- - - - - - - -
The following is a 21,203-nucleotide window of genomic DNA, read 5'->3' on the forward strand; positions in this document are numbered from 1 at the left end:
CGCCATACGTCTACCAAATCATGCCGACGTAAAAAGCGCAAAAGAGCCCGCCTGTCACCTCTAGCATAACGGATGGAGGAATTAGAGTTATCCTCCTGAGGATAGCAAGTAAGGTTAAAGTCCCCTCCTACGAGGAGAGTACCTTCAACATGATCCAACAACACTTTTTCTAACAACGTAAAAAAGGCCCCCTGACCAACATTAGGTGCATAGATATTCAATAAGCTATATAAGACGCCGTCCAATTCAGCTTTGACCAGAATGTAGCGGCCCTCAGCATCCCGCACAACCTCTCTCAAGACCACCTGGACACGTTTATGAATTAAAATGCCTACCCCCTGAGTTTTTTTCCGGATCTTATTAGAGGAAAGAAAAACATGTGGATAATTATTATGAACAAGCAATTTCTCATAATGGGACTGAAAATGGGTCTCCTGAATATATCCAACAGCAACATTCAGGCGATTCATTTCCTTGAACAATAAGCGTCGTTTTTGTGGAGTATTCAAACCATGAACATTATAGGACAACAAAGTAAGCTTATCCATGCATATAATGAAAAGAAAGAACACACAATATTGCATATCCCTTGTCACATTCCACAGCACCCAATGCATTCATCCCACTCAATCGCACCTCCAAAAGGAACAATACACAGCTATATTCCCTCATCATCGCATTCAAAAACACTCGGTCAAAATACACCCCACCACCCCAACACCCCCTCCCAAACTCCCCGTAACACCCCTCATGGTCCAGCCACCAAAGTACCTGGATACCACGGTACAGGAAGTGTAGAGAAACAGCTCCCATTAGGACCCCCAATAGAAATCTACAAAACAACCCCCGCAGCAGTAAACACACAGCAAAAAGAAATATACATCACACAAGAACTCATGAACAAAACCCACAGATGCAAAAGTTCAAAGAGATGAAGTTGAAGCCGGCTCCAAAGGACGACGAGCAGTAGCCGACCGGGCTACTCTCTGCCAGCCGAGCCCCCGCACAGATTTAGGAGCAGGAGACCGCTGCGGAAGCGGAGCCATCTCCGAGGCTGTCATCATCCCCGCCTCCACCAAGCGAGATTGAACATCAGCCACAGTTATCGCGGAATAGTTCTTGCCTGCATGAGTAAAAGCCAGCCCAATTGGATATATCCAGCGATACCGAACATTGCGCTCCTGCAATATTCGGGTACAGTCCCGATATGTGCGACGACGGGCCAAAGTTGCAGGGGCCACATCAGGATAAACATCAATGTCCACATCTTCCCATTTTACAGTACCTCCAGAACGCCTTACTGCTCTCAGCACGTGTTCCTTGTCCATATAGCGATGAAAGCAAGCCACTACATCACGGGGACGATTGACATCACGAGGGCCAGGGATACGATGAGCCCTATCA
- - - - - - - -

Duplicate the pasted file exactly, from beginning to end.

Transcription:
The following is a 21,203-nucleotide window of genomic DNA, read 5'->3' on the forward strand; positions in this document are numbered from 1 at the left end:
CGCCATACGTCTACCAAATCATGCCGACGTAAAAAGCGCAAAAGAGCCCGCCTGTCACCTCTAGCATAACGGATGGAGGAATTAGAGTTATCCTCCTGAGGATAGCAAGTAAGGTTAAAGTCCCCTCCTACGAGGAGAGTACCTTCAACATGATCCAACAACACTTTTTCTAACAACGTAAAAAAGGCCCCCTGACCAACATTAGGTGCATAGATATTCAATAAGCTATATAAGACGCCGTCCAATTCAGCTTTGACCAGAATGTAGCGGCCCTCAGCATCCCGCACAACCTCTCTCAAGACCACCTGGACACGTTTATGAATTAAAATGCCTACCCCCTGAGTTTTTTTCCGGATCTTATTAGAGGAAAGAAAAACATGTGGATAATTATTATGAACAAGCAATTTCTCATAATGGGACTGAAAATGGGTCTCCTGAATATATCCAACAGCAACATTCAGGCGATTCATTTCCTTGAACAATAAGCGTCGTTTTTGTGGAGTATTCAAACCATGAACATTATAGGACAACAAAGTAAGCTTATCCATGCATATAATGAAAAGAAAGAACACACAATATTGCATATCCCTTGTCACATTCCACAGCACCCAATGCATTCATCCCACTCAATCGCACCTCCAAAAGGAACAATACACAGCTATATTCCCTCATCATCGCATTCAAAAACACTCGGTCAAAATACACCCCACCACCCCAACACCCCCTCCCAAACTCCCCGTAACACCCCTCATGGTCCAGCCACCAAAGTACCTGGATACCACGGTACAGGAAGTGTAGAGAAACAGCTCCCATTAGGACCCCCAATAGAAATCTACAAAACAACCCCCGCAGCAGTAAACACACAGCAAAAAGAAATATACATCACACAAGAACTCATGAACAAAACCCACAGATGCAAAAGTTCAAAGAGATGAAGTTGAAGCCGGCTCCAAAGGACGACGAGCAGTAGCCGACCGGGCTACTCTCTGCCAGCCGAGCCCCCGCACAGATTTAGGAGCAGGAGACCGCTGCGGAAGCGGAGCCATCTCCGAGGCTGTCATCATCCCCGCCTCCACCAAGCGAGATTGAACATCAGCCACAGTTATCGCGGAATAGTTCTTGCCTGCATGAGTAAAAGCCAGCCCAATTGGATATATCCAGCGATACCGAACATTGCGCTCCTGCAATATTCGGGTACAGTCCCGATATGTGCGACGACGGGCCAAAGTTGCAGGGGCCACATCAGGATAAACATCAATGTCCACATCTTCCCATTTTACAGTACCTCCAGAACGCCTTACTGCTCTCAGCACGTGTTCCTTGTCCATATAGCGATGAAAGCAAGCCACTACATCACGGGGACGATTGACATCACGAGGGCCAGGGATACGATGAGCCCTATCA